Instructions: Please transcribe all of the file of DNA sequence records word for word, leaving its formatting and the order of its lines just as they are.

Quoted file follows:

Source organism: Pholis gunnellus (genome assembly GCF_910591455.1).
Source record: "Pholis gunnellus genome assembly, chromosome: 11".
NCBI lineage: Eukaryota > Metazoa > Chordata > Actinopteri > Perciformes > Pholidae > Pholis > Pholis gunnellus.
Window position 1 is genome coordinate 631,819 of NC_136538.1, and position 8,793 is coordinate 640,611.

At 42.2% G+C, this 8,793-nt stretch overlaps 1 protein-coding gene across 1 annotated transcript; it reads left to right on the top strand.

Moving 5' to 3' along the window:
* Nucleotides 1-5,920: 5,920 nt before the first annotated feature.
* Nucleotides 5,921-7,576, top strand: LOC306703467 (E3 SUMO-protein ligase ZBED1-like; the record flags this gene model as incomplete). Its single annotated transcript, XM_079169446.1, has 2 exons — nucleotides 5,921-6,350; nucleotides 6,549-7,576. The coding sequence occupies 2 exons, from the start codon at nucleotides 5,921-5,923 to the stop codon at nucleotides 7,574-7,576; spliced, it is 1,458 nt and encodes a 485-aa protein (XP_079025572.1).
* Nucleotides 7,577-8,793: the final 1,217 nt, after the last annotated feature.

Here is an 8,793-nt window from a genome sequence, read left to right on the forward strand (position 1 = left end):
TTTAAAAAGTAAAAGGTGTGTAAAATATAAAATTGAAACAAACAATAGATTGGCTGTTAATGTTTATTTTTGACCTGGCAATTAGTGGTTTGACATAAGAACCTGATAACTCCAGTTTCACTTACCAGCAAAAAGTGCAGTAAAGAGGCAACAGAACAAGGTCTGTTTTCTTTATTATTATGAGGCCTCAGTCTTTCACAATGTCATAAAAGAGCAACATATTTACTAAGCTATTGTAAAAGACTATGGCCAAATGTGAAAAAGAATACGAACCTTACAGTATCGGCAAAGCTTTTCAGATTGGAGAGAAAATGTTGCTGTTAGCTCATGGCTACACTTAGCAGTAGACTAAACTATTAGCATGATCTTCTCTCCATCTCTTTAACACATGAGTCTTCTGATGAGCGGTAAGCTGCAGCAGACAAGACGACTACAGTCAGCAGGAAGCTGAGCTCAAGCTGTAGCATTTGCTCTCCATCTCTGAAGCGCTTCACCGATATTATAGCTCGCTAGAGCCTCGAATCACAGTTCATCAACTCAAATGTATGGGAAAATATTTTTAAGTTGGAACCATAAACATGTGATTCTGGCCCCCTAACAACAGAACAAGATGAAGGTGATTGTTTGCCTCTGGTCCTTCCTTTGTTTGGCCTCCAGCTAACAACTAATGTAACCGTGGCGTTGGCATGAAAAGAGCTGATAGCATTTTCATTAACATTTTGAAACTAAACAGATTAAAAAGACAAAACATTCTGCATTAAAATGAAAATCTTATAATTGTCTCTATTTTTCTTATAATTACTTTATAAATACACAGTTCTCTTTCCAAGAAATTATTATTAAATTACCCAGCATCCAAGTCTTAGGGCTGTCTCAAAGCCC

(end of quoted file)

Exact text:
Source organism: Pholis gunnellus (genome assembly GCF_910591455.1).
Source record: "Pholis gunnellus genome assembly, chromosome: 11".
NCBI lineage: Eukaryota > Metazoa > Chordata > Actinopteri > Perciformes > Pholidae > Pholis > Pholis gunnellus.
Window position 1 is genome coordinate 631,819 of NC_136538.1, and position 8,793 is coordinate 640,611.

At 42.2% G+C, this 8,793-nt stretch overlaps 1 protein-coding gene across 1 annotated transcript; it reads left to right on the top strand.

Moving 5' to 3' along the window:
* Nucleotides 1-5,920: 5,920 nt before the first annotated feature.
* Nucleotides 5,921-7,576, top strand: LOC306703467 (E3 SUMO-protein ligase ZBED1-like; the record flags this gene model as incomplete). Its single annotated transcript, XM_079169446.1, has 2 exons — nucleotides 5,921-6,350; nucleotides 6,549-7,576. The coding sequence occupies 2 exons, from the start codon at nucleotides 5,921-5,923 to the stop codon at nucleotides 7,574-7,576; spliced, it is 1,458 nt and encodes a 485-aa protein (XP_079025572.1).
* Nucleotides 7,577-8,793: the final 1,217 nt, after the last annotated feature.

Here is an 8,793-nt window from a genome sequence, read left to right on the forward strand (position 1 = left end):
TTTAAAAAGTAAAAGGTGTGTAAAATATAAAATTGAAACAAACAATAGATTGGCTGTTAATGTTTATTTTTGACCTGGCAATTAGTGGTTTGACATAAGAACCTGATAACTCCAGTTTCACTTACCAGCAAAAAGTGCAGTAAAGAGGCAACAGAACAAGGTCTGTTTTCTTTATTATTATGAGGCCTCAGTCTTTCACAATGTCATAAAAGAGCAACATATTTACTAAGCTATTGTAAAAGACTATGGCCAAATGTGAAAAAGAATACGAACCTTACAGTATCGGCAAAGCTTTTCAGATTGGAGAGAAAATGTTGCTGTTAGCTCATGGCTACACTTAGCAGTAGACTAAACTATTAGCATGATCTTCTCTCCATCTCTTTAACACATGAGTCTTCTGATGAGCGGTAAGCTGCAGCAGACAAGACGACTACAGTCAGCAGGAAGCTGAGCTCAAGCTGTAGCATTTGCTCTCCATCTCTGAAGCGCTTCACCGATATTATAGCTCGCTAGAGCCTCGAATCACAGTTCATCAACTCAAATGTATGGGAAAATATTTTTAAGTTGGAACCATAAACATGTGATTCTGGCCCCCTAACAACAGAACAAGATGAAGGTGATTGTTTGCCTCTGGTCCTTCCTTTGTTTGGCCTCCAGCTAACAACTAATGTAACCGTGGCGTTGGCATGAAAAGAGCTGATAGCATTTTCATTAACATTTTGAAACTAAACAGATTAAAAAGACAAAACATTCTGCATTAAAATGAAAATCTTATAATTGTCTCTATTTTTCTTATAATTACTTTATAAATACACAGTTCTCTTTCCAAGAAATTATTATTAAATTACCCAGCATCCAAGTCTTAGGGCTGTCTCAAAGCCC